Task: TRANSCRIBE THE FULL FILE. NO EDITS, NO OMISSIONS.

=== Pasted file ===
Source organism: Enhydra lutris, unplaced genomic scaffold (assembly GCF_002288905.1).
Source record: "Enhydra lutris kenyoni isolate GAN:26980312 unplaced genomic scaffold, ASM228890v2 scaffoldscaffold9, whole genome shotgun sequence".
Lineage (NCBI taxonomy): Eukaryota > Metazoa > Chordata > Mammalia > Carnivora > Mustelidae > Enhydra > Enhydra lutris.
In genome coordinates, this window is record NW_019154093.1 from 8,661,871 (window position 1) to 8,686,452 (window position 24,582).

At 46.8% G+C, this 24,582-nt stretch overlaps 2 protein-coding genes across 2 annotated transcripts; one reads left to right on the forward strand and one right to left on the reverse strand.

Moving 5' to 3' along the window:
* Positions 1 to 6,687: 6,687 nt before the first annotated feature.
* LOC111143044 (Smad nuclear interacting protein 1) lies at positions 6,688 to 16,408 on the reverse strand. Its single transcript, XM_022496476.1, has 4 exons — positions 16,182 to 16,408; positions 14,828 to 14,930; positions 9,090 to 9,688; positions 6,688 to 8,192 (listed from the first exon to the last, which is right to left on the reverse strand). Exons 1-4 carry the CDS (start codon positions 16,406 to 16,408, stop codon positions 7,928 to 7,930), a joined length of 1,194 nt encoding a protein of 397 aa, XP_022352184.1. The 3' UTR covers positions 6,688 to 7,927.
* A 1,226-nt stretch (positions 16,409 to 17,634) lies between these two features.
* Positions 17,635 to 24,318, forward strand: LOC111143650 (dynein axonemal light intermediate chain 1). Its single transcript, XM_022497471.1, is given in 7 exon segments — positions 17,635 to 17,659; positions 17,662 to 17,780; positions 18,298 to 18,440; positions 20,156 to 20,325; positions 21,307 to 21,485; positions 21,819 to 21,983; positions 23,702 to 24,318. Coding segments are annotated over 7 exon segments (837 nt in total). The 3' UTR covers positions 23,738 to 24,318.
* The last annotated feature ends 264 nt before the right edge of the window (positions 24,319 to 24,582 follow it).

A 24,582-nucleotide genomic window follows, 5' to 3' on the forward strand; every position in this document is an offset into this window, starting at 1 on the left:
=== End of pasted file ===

Source organism: Enhydra lutris, unplaced genomic scaffold (assembly GCF_002288905.1).
Source record: "Enhydra lutris kenyoni isolate GAN:26980312 unplaced genomic scaffold, ASM228890v2 scaffoldscaffold9, whole genome shotgun sequence".
Lineage (NCBI taxonomy): Eukaryota > Metazoa > Chordata > Mammalia > Carnivora > Mustelidae > Enhydra > Enhydra lutris.
In genome coordinates, this window is record NW_019154093.1 from 8,661,871 (window position 1) to 8,686,452 (window position 24,582).

At 46.8% G+C, this 24,582-nt stretch overlaps 2 protein-coding genes across 2 annotated transcripts; one reads left to right on the forward strand and one right to left on the reverse strand.

Moving 5' to 3' along the window:
* Positions 1 to 6,687: 6,687 nt before the first annotated feature.
* LOC111143044 (Smad nuclear interacting protein 1) lies at positions 6,688 to 16,408 on the reverse strand. Its single transcript, XM_022496476.1, has 4 exons — positions 16,182 to 16,408; positions 14,828 to 14,930; positions 9,090 to 9,688; positions 6,688 to 8,192 (listed from the first exon to the last, which is right to left on the reverse strand). Exons 1-4 carry the CDS (start codon positions 16,406 to 16,408, stop codon positions 7,928 to 7,930), a joined length of 1,194 nt encoding a protein of 397 aa, XP_022352184.1. The 3' UTR covers positions 6,688 to 7,927.
* A 1,226-nt stretch (positions 16,409 to 17,634) lies between these two features.
* Positions 17,635 to 24,318, forward strand: LOC111143650 (dynein axonemal light intermediate chain 1). Its single transcript, XM_022497471.1, is given in 7 exon segments — positions 17,635 to 17,659; positions 17,662 to 17,780; positions 18,298 to 18,440; positions 20,156 to 20,325; positions 21,307 to 21,485; positions 21,819 to 21,983; positions 23,702 to 24,318. Coding segments are annotated over 7 exon segments (837 nt in total). The 3' UTR covers positions 23,738 to 24,318.
* The last annotated feature ends 264 nt before the right edge of the window (positions 24,319 to 24,582 follow it).

A 24,582-nucleotide genomic window follows, 5' to 3' on the forward strand; every position in this document is an offset into this window, starting at 1 on the left: